How helpful is the Career Center and other student support services?

Kedrin: The Career Center is a resource I would suggest all students take advantage of while it is accessible to them. A college campus prepares you for life after college. It would only make sense that resources relating to careers, employment, etc. be reachable for students. There are career fairs and events that several reputable companies come to for the purpose of recruiting students for potential employment. It’s a great thing given that students get to see what awaits them post graduation (and options that they have). The Career Center is beneficial for helping you narrow down what you may be interested in as a career. A lot of times students go through their undergraduate years unsure. Career resources on campus help you get rid of some of this uncertainty.

How are the various study areas such as libraries, the student union, and dorm lounges?

Kedrin: Libraries, the student union and dorm lounges are good for a number of things. Studying, organization meetings, social gatherings, or just to hang out; these are all things that take place in these particular places on campus. As a student, these areas are always easily accessible to you. However, depending on where you are in the semester (or the time of day), the issue of over-crowding could be active. This usually occurs during finals week. A lot of studying takes place during this time. You will find that libraries are full of students when finals are about to take place. It’s all part of the college experience.

Describe the surrounding town at Ohio University.

Kedrin: The surrounding area is a small town. The university is actually the main attraction in Athens, Ohio. However, all of your normal establishments are still there (Walmart, Kroger, McDonalds, a movie theater, bowling alley, etc.). The university itself is what makes Athens fun, and a town to always remember. Athens doesn’t have a downtown or city area. The uptown area on campus actually serves as the substitute for what one would consider ‘downtown.’ Individuals who do not attend the university would sometimes make their way to ‘uptown’ for entertainment.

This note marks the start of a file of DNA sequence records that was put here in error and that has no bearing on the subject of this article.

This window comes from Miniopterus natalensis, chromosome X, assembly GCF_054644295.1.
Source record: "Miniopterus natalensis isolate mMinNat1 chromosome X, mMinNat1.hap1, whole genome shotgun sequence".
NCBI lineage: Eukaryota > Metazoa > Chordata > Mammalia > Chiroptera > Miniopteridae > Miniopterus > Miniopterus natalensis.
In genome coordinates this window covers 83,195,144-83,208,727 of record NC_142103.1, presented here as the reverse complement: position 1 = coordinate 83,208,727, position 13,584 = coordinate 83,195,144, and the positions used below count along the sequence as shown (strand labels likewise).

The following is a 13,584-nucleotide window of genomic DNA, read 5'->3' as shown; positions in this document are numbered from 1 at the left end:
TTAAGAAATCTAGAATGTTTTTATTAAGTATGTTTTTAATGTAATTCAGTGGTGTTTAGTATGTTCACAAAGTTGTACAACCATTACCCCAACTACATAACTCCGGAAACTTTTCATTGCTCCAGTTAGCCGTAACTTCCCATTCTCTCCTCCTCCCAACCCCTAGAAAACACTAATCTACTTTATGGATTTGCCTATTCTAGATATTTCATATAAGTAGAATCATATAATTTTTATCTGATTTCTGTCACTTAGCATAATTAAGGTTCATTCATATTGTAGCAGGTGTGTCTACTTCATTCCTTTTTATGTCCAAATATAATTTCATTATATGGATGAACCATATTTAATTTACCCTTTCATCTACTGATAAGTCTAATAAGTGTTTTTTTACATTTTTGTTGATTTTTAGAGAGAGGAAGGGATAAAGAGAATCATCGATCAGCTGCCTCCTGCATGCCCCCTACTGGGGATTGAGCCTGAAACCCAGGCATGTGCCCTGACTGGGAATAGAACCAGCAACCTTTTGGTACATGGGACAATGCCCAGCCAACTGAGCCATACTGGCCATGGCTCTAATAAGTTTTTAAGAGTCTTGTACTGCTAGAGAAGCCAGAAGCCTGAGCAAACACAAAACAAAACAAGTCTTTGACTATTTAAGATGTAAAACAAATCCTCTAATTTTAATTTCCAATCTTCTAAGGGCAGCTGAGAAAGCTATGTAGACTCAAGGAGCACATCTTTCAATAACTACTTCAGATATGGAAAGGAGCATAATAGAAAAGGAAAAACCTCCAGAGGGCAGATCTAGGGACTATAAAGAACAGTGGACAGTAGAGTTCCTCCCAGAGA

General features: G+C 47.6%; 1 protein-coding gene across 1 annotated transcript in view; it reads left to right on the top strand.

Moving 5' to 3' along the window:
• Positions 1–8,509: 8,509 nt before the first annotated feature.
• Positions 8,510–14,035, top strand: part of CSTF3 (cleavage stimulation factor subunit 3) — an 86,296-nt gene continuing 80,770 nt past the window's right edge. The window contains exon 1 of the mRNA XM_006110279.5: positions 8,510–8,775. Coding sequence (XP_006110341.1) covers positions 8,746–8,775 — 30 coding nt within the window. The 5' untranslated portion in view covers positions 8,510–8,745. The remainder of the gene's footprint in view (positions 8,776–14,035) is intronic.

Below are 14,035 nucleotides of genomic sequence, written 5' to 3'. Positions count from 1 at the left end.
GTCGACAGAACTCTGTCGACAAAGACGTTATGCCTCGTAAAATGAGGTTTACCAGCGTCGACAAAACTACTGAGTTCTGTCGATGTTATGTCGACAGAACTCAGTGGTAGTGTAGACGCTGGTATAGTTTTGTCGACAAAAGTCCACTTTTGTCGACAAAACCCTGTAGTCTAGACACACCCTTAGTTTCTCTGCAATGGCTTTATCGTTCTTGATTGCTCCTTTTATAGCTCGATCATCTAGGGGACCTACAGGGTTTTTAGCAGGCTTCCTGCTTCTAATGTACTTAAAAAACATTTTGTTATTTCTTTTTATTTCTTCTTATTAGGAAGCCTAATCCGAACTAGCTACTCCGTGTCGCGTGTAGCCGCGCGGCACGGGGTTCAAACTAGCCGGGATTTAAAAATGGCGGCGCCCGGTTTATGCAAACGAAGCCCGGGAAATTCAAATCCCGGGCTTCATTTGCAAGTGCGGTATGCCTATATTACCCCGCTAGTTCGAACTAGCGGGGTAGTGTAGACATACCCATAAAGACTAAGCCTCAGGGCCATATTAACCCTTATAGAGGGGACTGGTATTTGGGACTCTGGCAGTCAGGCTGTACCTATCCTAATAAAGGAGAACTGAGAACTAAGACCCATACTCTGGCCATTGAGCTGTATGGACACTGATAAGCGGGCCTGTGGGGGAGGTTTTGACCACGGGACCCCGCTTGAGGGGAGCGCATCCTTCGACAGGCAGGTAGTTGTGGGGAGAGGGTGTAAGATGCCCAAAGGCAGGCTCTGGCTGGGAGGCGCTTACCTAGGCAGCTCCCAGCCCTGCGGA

How big or small is the student body? Were you generally pleased or displeased with the typical class sizes?

Kedrin: The student body is very large at Ohio University. Students love the university given that it’s like its own little town where memories are created. I was pleased with the typical class size. It really helped create the experience of what it’s like to be a college student in a college classroom (while also being part of the general student body). If the class size had been too small, it would take away from the experience.

Describe one memorable experience with a professor and/or class. Perhaps one you loved the most or one you regret the most.

Kedrin: One class I loved the most was a theater/acting class that I took. I am a lover of the arts and entertainment. I enjoyed this class so much that sometimes it didn’t even feel like a real class. We were required to go see plays, movies and things relating to the arts. I’ll never forget The Addams Family Musical came to campus, and it was our assignment to go see the show and write a review. How cool is that?!

Check out Kedrin's tutoring profile.

The views expressed in this article do not necessarily represent the views of Varsity Tutors.